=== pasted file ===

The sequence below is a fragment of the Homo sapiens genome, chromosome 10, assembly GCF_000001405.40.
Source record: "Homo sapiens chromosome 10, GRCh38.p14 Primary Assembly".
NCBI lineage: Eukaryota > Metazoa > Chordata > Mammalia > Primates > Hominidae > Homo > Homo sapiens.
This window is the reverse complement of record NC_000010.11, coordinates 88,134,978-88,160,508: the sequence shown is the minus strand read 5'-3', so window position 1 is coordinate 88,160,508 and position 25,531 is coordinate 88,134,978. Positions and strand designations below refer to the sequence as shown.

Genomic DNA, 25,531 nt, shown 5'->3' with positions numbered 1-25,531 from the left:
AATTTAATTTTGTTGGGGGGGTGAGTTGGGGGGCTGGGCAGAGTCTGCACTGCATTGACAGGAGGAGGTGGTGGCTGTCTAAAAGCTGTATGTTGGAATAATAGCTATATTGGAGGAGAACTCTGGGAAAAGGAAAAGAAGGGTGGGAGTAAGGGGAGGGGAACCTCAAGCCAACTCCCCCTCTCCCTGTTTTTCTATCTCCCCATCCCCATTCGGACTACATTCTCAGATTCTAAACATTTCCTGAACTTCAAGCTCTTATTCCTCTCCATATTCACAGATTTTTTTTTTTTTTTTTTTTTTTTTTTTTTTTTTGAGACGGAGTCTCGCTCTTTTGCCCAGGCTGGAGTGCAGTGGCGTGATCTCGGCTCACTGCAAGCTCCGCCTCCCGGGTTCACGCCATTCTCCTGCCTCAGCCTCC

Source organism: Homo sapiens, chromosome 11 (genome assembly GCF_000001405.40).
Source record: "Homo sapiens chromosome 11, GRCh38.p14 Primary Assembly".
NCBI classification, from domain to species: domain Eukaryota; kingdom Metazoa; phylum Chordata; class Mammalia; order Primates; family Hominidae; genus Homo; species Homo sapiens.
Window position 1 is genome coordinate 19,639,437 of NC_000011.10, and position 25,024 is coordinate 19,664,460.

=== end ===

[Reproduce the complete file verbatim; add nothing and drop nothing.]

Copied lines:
The sequence below is a fragment of the Homo sapiens genome, chromosome 10, assembly GCF_000001405.40.
Source record: "Homo sapiens chromosome 10, GRCh38.p14 Primary Assembly".
NCBI lineage: Eukaryota > Metazoa > Chordata > Mammalia > Primates > Hominidae > Homo > Homo sapiens.
This window is the reverse complement of record NC_000010.11, coordinates 88,134,978-88,160,508: the sequence shown is the minus strand read 5'-3', so window position 1 is coordinate 88,160,508 and position 25,531 is coordinate 88,134,978. Positions and strand designations below refer to the sequence as shown.

Genomic DNA, 25,531 nt, shown 5'->3' with positions numbered 1-25,531 from the left:
AATTTAATTTTGTTGGGGGGGTGAGTTGGGGGGCTGGGCAGAGTCTGCACTGCATTGACAGGAGGAGGTGGTGGCTGTCTAAAAGCTGTATGTTGGAATAATAGCTATATTGGAGGAGAACTCTGGGAAAAGGAAAAGAAGGGTGGGAGTAAGGGGAGGGGAACCTCAAGCCAACTCCCCCTCTCCCTGTTTTTCTATCTCCCCATCCCCATTCGGACTACATTCTCAGATTCTAAACATTTCCTGAACTTCAAGCTCTTATTCCTCTCCATATTCACAGATTTTTTTTTTTTTTTTTTTTTTTTTTTTTTTTTTGAGACGGAGTCTCGCTCTTTTGCCCAGGCTGGAGTGCAGTGGCGTGATCTCGGCTCACTGCAAGCTCCGCCTCCCGGGTTCACGCCATTCTCCTGCCTCAGCCTCC

Source organism: Homo sapiens, chromosome 11 (genome assembly GCF_000001405.40).
Source record: "Homo sapiens chromosome 11, GRCh38.p14 Primary Assembly".
NCBI classification, from domain to species: domain Eukaryota; kingdom Metazoa; phylum Chordata; class Mammalia; order Primates; family Hominidae; genus Homo; species Homo sapiens.
Window position 1 is genome coordinate 19,639,437 of NC_000011.10, and position 25,024 is coordinate 19,664,460.